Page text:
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Off to the post office! Made it on time.

Part of my motivation for participating in this project was marketing. I’m trying to pursue several blogs and other ideas, and I thought this would be a really interesting way to (potentially) draw some attention to those prospects.

But it ended up being something very different.

It became more a form of therapy than anything. When I opened it, I was faced with blank pages, and the fear of messing up, of people seeing the opposite of what I wanted. I was afraid that my ideas weren’t interesting enough, or that my art wouldn’t be good enough. I was afraid that I was going to end up wasting my time and embarrassing myself.

I didn’t know how to start, but I had to do something with this book while I had it. So I did what I’ve been doing pretty much nonstop for the last four years: I started writing. Now, I hadn’t actually written consistently by hand for a long time. It had been even longer since I had written words in pencil–something smudgy and impermanent and so forgiving. I wrote before I went to sleep, random thoughts floating around in my tired brain.

The first page was unfortunate. It was clogged with anxiety and insecurities. But, as I went along, the pages became more optimistic, more reflective, more abstract. I added color, changed up the style and direction of the text. I sketched.

And then something amazing happened.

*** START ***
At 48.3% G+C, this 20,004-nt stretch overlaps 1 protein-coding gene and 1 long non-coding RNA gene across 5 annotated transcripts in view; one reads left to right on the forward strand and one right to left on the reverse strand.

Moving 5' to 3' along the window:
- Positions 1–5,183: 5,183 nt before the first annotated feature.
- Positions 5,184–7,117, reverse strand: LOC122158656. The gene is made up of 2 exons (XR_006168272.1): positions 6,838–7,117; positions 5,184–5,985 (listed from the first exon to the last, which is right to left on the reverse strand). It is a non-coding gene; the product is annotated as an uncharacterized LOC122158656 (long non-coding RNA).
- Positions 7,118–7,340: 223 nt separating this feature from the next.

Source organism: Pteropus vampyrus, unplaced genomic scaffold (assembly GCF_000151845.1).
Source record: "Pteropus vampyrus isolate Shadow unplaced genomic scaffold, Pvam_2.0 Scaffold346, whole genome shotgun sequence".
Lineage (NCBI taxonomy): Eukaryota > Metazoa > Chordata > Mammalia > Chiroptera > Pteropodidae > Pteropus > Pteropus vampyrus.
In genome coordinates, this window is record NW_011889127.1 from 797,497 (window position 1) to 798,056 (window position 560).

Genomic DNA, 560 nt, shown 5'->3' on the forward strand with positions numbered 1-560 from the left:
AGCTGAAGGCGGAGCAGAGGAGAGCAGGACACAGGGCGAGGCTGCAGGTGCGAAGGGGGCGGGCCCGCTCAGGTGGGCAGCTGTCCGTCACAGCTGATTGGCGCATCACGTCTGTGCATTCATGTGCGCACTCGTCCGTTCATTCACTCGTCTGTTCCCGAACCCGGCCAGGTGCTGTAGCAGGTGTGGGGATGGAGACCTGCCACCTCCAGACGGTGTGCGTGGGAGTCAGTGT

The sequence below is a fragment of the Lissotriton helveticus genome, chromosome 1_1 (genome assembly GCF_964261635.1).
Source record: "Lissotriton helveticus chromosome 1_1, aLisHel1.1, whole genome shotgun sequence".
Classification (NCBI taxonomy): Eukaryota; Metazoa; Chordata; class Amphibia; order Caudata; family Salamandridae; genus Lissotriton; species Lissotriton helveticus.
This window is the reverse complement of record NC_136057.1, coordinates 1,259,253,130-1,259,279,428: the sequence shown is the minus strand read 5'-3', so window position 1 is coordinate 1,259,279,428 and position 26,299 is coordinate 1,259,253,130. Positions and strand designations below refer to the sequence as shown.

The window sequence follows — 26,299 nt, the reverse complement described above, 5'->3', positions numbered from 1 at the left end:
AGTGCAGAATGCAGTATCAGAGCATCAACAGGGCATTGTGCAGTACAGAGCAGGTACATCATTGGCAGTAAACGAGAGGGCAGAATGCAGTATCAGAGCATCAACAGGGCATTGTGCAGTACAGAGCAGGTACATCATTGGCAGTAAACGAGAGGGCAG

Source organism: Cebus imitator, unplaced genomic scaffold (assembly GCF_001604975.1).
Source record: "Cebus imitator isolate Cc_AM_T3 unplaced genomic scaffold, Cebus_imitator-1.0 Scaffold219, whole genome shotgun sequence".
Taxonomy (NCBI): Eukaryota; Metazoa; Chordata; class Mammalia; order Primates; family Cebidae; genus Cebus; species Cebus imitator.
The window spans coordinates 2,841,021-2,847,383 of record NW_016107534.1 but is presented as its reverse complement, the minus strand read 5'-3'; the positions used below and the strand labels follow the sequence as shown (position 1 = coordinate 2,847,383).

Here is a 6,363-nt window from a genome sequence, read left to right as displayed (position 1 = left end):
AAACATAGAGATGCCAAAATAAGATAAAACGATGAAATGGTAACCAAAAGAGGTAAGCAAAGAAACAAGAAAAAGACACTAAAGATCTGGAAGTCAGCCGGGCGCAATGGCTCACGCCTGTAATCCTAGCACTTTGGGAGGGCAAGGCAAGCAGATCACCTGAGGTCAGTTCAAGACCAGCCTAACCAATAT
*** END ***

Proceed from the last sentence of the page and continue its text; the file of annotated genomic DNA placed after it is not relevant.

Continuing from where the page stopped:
I completed the first full, inked composition I had done, probably since 2012 (seven years ago!) when I was at the Perpich Arts High School. I wasn’t entirely sure that I still had the know-how–but then it worked. I created another, and another.

I posted pictures of my work to a group on Facebook and got the very unambiguous reply: “do more of this.”

I want to.

Through the process of letting go and allowing myself the time and space to just do art, I rediscovered some of the self-confidence I had lost, and improved my immediate outlook on life. It was a little sad to part with the sketchbook, but I’m excited to see it again in the digital library, and for people to look at it and touch it and think about it in-person, across the country.

Toward the end of the time I had left to work on it, I traced my hand on an open page. I hope that many more people will place their hands in that outline. Maybe the page will yellow with their fingerprints.

I may have to go to New York someday to find out.

If you want to explore your own process, and share something of yourself with the world, vol. 15 is now available. 🙂

Make All the Things: 3D Printing with Thingiverse

Over the weekend, my boyfriend, Rick, described to me a population of people who call themselves “makers” — they don’t just do any one craft, he said; they do all kinds of things to make whatever they want.

To which I replied, “True story.”

To give you some background, I have been making things since I was… born? Age eight was when I first learned how to sew and embroider, but I was drawing long before then, and each additional craft I learned thereafter came pretty naturally to me. I’m not a master at anything, but if you give my hands something to do, man, they’ll do it.

Rick, in contrast, is a tech guy. He’s clever, a good storyteller, and he knows his way around just about anything that runs on electricity, but when it comes to hands-on making, he doesn’t quite have the coordination to do what he envisions. When I watch him try to draw or sculpt–or chop vegetables–I can tell he has a lot of the theoretical knowledge it takes to make things, but he hasn’t spent the majority of his life practicing.

There is no one recipe for what a maker is or does, and the level of skill they have to execute their projects varies, but they all have one thing in common: they make things. And, now that we are living in The Future, there are quite a few makers who have branched into the realm of 3D printing.